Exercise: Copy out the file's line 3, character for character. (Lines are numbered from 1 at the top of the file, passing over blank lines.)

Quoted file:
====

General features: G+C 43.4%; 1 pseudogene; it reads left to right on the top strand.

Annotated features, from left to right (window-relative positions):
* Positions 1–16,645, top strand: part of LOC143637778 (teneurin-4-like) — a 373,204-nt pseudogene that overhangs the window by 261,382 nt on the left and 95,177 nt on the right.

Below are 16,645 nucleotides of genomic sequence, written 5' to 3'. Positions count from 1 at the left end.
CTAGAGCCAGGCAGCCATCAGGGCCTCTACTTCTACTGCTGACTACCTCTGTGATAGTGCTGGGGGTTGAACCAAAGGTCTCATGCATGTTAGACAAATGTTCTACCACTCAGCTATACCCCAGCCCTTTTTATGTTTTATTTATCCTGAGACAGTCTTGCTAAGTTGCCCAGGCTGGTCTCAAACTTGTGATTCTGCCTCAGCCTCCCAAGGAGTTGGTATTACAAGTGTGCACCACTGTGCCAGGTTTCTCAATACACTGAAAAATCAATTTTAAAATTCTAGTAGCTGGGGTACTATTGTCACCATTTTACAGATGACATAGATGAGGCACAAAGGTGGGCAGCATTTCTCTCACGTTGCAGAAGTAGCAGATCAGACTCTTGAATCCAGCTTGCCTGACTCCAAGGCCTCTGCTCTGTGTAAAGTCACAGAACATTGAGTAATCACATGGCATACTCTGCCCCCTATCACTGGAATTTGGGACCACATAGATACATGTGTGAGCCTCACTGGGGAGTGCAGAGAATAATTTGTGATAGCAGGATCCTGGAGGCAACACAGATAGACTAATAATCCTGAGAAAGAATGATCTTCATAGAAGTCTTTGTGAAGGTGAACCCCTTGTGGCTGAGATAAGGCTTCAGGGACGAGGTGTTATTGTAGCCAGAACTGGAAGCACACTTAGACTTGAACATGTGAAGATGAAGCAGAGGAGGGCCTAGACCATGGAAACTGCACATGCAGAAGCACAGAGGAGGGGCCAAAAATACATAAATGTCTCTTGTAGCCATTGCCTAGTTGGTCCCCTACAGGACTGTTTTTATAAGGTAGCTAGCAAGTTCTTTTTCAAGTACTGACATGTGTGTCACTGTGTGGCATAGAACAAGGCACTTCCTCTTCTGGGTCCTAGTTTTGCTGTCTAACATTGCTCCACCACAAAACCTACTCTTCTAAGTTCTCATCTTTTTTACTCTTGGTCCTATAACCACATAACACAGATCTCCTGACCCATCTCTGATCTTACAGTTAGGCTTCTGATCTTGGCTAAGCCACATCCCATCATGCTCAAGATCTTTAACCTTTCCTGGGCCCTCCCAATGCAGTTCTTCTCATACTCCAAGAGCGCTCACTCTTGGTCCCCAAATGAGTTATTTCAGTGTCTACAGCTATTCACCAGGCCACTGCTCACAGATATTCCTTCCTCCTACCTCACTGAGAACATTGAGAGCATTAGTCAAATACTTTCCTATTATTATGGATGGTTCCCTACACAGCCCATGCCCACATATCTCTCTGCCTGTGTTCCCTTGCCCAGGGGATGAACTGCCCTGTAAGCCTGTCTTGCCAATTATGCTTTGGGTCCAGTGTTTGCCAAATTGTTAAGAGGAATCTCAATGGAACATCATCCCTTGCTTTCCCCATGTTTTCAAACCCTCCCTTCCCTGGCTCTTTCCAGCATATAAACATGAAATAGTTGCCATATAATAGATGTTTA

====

* Positions 1–16,645, top strand: part of LOC143637778 (teneurin-4-like) — a 373,204-nt pseudogene that overhangs the window by 261,382 nt on the left and 95,177 nt on the right.